I insist that this is not a "God of the Gaps" argument. Firstly, I am only so far talking about supernature. That is miles away from discussing a causation that is God. Secondly, I am not invoking an axiom of supernature because of a gap in scientific knowledge. A "most elementary particle" by definition has literally run out of possible natural causes for the behavior of its movement. It literally just moves the way it does with no possible natural cause. Further, if, as these atheists postulate, there are not only particles which are most elementary, but different kinds of particles which are most elementary, then there is no possible natural causation for the differences in their behavior. There are no smaller particles to differentiate them from each other. They are only differentiated by behavior which is the same as to say that they move the way they do because they move the way they do. At this point, it sounds a lot like saying "they move because of magic." It sounds silly to put it that way, but that is basically what is being said if you admit that they have no constituent parts. I propose that something is a determining cause of their different behaviors and movements and I propose that this something is supernatural only because there are no other options. It is a law in logic; specifically, the "Law of the Excluded Middle."

Thoughts? To stoke the fire a bit, I should point out that no atheist has ever been able to give me a coherent rebuttal to this proposition. They either betray that they don't actually understand my argument, or they cite facts that are not actually facts.
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  #2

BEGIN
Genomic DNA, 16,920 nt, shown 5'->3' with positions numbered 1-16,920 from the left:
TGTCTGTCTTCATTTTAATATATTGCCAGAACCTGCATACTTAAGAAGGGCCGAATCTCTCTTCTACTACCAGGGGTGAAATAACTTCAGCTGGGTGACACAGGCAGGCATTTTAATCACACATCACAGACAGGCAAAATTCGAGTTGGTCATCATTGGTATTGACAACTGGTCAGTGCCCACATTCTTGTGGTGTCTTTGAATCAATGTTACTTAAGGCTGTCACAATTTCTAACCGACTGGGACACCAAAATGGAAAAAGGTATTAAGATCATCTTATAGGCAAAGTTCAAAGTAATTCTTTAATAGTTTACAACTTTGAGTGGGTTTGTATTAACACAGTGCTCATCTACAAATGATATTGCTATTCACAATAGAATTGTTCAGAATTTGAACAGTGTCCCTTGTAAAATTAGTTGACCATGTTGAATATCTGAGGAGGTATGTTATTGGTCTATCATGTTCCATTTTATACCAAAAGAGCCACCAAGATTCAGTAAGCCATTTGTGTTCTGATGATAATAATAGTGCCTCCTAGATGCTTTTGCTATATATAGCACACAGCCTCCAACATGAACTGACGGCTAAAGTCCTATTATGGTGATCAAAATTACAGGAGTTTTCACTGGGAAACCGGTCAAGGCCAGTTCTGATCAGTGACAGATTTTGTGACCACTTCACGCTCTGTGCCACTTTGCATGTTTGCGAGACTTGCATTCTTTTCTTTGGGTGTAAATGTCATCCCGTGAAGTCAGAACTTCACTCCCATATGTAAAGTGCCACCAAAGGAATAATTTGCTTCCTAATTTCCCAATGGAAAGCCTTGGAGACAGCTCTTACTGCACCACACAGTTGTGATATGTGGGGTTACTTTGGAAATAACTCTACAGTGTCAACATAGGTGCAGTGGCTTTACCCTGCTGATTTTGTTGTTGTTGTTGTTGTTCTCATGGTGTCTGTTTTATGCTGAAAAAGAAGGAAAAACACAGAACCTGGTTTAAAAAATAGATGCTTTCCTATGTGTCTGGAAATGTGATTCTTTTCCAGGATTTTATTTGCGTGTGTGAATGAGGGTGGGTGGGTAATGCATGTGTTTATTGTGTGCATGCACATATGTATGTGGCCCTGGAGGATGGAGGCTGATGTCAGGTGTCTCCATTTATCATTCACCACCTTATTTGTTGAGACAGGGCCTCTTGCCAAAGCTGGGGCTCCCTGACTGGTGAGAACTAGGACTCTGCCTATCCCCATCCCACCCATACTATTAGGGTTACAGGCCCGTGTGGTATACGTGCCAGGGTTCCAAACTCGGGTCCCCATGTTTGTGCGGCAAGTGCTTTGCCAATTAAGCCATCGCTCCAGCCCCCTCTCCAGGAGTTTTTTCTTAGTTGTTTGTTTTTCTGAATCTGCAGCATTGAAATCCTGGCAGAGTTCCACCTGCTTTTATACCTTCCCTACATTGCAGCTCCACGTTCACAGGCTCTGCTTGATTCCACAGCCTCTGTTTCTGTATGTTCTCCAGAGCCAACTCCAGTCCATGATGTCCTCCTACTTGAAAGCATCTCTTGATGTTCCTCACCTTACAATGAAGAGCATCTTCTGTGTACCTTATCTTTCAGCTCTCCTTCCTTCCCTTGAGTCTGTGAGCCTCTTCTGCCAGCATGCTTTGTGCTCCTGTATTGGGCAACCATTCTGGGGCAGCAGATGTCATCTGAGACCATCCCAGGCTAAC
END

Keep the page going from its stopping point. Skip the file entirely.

Old Apr 21, '17, 5:49 am
ShrodingersCat ShrodingersCat is offline
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Default Re: Particle Physics and Causation

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Originally Posted by Mort Alz View Post
A "most elementary particle" by definition has literally run out of possible natural causes for the behavior of its movement. It literally just moves the way it does with no possible natural cause. Further, if, as these atheists postulate, there are not only particles which are most elementary, but different kinds of particles which are most elementary, then there is no possible natural causation for the differences in their behavior.
I have a degree in physics. One of the most important lessons I learned was in the first semester, when the lecturer explained to us that it was impossible to "prove" a scientific theory. Rather, one could only disprove it. The physicists you spoke to who insist that there are no smaller particles than those that we know of, or that there is a bottoming out, are merely stating their opinion.